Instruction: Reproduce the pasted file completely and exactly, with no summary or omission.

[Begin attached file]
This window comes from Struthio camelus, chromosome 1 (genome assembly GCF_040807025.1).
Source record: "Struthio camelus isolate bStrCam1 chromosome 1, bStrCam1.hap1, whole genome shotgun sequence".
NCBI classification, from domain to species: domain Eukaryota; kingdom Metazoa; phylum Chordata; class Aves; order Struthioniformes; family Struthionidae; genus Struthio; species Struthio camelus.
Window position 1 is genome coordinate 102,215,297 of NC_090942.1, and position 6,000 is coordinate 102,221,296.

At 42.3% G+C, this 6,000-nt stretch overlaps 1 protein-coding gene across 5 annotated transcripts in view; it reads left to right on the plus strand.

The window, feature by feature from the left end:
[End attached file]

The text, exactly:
This window comes from Struthio camelus, chromosome 1 (genome assembly GCF_040807025.1).
Source record: "Struthio camelus isolate bStrCam1 chromosome 1, bStrCam1.hap1, whole genome shotgun sequence".
NCBI classification, from domain to species: domain Eukaryota; kingdom Metazoa; phylum Chordata; class Aves; order Struthioniformes; family Struthionidae; genus Struthio; species Struthio camelus.
Window position 1 is genome coordinate 102,215,297 of NC_090942.1, and position 6,000 is coordinate 102,221,296.

At 42.3% G+C, this 6,000-nt stretch overlaps 1 protein-coding gene across 5 annotated transcripts in view; it reads left to right on the plus strand.

The window, feature by feature from the left end: